PROVINCETOWN — The summer of 2022 has brought a long-awaited but still frustrating event to Cape Cod: a Covid wave that doesn’t include high levels of hospitalization.
Case numbers are high here — both direct and indirect indicators show that — but for most of the last month, there have been almost no Covid patients in the intensive care unit (ICU) at Cape Cod Hospital. The same is true at Nantucket Cottage Hospital and Martha’s Vineyard Hospital; Falmouth Hospital has typically had one Covid patient in its ICU.
Meanwhile, Provincetown and Nantucket have been reporting Covid-in-wastewater data that are double or triple the numbers from last summer’s Delta wave, and Provincetown actually had the highest wastewater reading in the entire country on May 12.
In prior Covid waves, high case counts were followed by hospitalizations and ICU admissions. State and CDC data both show that is not happening. Paxlovid and other treatments deserve a lot of the credit, according to Dr. Andy Jorgensen of Outer Cape Health Services.
“Having access to this medication has been a tremendous help,” said Jorgensen. “You can go back to the studies that show a dramatic decrease in hospitalization in the populations that received Paxlovid.” He has seen that same effect among the patients he serves, Jorgensen said.
Paxlovid is prescribed to people who have one or more of a long list of potential risk factors for serious Covid, such as cancer, diabetes, or heart disease, as well as those over 65. OCHS has prescribed 382 courses of Paxlovid, according to communications director Gerry Desautels — 250 of which were in the last two months.
Paxlovid must be taken within the first five days of symptoms to be effective, however, so health care providers are telling their at-risk patients to call them early in the course of infection rather than trying to wait the disease out.
“I think people feel a little less afraid because they know treatments are available,” Jorgensen added.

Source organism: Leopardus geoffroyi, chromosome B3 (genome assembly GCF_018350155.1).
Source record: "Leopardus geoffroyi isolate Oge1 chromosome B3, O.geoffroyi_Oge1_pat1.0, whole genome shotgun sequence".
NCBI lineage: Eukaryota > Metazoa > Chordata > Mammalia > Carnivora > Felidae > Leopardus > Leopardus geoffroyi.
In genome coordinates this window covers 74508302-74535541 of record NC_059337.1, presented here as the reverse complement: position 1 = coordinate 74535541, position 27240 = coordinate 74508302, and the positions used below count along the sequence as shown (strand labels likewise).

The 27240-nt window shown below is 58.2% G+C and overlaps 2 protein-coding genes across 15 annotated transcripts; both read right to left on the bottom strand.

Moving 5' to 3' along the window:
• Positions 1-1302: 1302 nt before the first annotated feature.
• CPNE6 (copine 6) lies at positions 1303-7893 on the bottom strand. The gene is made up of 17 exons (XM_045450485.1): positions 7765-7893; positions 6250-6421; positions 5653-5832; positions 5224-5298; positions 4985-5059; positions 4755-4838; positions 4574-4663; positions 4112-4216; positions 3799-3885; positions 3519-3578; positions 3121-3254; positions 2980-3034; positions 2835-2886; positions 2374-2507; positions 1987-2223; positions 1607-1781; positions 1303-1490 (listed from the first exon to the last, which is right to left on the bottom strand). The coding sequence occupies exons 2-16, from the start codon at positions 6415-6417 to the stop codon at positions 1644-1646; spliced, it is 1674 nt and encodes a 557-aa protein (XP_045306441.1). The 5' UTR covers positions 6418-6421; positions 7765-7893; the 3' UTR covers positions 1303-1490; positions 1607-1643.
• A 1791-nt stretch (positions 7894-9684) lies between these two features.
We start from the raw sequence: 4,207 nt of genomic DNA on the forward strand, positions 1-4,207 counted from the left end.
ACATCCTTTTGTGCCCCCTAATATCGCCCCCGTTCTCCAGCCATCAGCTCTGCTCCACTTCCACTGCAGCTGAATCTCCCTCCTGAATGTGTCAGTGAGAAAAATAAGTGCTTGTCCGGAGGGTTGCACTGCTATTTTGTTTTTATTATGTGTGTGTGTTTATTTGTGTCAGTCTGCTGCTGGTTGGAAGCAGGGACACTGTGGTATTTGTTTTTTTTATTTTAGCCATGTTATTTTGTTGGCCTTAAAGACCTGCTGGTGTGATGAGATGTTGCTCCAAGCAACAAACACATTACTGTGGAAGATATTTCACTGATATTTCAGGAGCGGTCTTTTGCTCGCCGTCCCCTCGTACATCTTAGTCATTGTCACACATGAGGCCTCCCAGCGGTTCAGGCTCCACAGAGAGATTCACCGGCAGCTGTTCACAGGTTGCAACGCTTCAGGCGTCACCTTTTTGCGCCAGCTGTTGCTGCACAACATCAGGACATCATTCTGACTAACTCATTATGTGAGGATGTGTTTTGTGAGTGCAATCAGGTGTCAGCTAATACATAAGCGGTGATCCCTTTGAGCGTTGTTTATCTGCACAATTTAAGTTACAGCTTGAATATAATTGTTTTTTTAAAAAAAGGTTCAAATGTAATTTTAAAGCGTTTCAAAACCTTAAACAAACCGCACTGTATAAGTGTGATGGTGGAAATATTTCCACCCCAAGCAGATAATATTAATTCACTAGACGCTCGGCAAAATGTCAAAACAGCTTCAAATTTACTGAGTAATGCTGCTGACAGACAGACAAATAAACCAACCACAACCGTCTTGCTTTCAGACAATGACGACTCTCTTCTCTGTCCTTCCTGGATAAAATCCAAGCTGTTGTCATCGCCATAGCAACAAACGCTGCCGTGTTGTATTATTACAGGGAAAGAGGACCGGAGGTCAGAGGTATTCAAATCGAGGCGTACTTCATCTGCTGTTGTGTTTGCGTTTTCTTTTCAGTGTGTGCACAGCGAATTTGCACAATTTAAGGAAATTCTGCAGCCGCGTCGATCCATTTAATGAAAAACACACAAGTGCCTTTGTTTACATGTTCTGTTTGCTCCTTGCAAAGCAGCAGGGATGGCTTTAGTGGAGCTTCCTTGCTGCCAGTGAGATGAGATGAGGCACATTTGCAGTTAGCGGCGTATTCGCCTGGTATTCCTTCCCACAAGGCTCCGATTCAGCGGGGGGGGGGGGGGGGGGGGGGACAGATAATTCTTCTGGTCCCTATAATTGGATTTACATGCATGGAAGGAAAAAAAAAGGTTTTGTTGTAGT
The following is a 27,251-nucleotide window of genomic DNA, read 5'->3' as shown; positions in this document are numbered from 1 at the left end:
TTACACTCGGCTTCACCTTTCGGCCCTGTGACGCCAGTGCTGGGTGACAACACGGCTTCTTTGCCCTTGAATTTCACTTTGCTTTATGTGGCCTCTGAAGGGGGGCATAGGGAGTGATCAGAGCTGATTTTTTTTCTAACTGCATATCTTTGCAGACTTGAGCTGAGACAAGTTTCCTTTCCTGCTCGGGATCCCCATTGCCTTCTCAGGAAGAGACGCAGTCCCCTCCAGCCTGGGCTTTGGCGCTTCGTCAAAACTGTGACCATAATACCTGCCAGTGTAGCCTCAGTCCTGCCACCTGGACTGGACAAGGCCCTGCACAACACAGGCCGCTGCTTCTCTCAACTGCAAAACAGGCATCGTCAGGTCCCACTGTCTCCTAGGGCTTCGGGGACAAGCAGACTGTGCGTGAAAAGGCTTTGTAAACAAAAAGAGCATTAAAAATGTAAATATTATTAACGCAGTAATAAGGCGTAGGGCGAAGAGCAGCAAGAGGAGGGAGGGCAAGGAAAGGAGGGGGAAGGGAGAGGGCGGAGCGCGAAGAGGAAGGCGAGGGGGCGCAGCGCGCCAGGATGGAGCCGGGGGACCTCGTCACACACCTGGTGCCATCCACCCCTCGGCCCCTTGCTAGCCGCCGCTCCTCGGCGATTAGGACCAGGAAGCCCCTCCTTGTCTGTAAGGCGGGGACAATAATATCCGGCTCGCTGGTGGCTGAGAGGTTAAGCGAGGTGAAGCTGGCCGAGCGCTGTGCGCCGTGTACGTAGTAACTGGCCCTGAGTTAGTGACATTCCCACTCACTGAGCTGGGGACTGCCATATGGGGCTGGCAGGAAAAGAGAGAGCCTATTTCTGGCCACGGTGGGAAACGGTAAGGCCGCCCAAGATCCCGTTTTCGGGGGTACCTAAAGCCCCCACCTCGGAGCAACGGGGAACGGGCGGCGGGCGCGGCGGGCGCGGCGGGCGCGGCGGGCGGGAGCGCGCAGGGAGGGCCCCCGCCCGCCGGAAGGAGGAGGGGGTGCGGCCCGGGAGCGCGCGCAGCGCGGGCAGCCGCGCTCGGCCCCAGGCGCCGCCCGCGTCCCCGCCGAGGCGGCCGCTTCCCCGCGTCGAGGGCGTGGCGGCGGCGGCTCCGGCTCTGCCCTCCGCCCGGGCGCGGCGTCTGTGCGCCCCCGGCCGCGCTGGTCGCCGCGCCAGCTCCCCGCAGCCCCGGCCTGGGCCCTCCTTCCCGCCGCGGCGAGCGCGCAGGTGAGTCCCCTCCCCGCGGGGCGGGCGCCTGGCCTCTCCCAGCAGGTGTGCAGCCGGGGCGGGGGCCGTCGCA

Indeed, the fact that Covid is less lethal is part of why there is so much more of it around. With mask rules, vaccine passports, and mandatory tests for international travel all suspended, the opportunities for viral spread have increased. Public testing is limited — but the Cape and Islands have the highest positive test rates in the state.
People who live here are finding out what a season of less-lethal Covid looks like. It’s not as scary as the ICU, but getting sick during the summer is still hard.
Roxanne Layton is a server at the Red Inn in Provincetown in the summer and a musician who tours with the concert group Mannheim Steamroller in the winter. She got Covid for the first time in June — in the middle of a crosstown move.
“I was sick as a dog, and I tested positive for 12 days,” said Layton. “The hardest part was being sick and not being able to rest.” She said the move was, “one of the hardest things I’ve ever done, physically and emotionally.”
Layton plays the recorder, and she was worried about her lungs as well. “Luckily, when it was done, it was done,” she said. Her lungs have cleared.
At least a few people who get Covid this summer will not be so lucky.
Provincetown resident Cary Bryant was one of the first people to get the Delta variant during last year’s Provincetown cluster. He has been battling the persistent symptoms called Long Covid ever since — in his case, extreme fatigue, loss of coordination, and brain fog.
“I had a pretty mild case in early July last year,” Bryant said, “and I felt OK right after it. But over the summer and into the fall, I had less and less energy and would be overcome by these waves of extreme fatigue, where I really couldn’t do more than lie down.
“Usually, I could do two or three little things — like, do the dishes, or take a shower,” Bryant said. “But that would be all I could do in a day.
“I also think less clearly, I don’t have the memory I had, and just doing simple tasks is harder. I drop things a lot. I’ll drop the same thing three times, even when I’m focusing on it.”
Bryant thinks his condition has been improving. “I felt like I was 90 years old,” said Bryant, who is 57. “Now, I feel like I’m maybe only 78. I can walk into town for dinner, and I stop at every bench on the way home, but I’m not destroyed the next day.”
As recently as April, when he thought his whole life might be like this, Bryant was depressed and angry, he said. Lately he believes he might get better in a few years.
There are few data on Long Covid, partly because what studies do exist use widely diverging definitions of the condition. “Because the definition is still being determined, it will be a while before we have any statistics on that,” said Jorgensen.
The ICUs are largely empty of Covid patients — and that is a welcome change. It hasn’t made Covid easy, though, and a long and mysterious illness remains a grim possibility.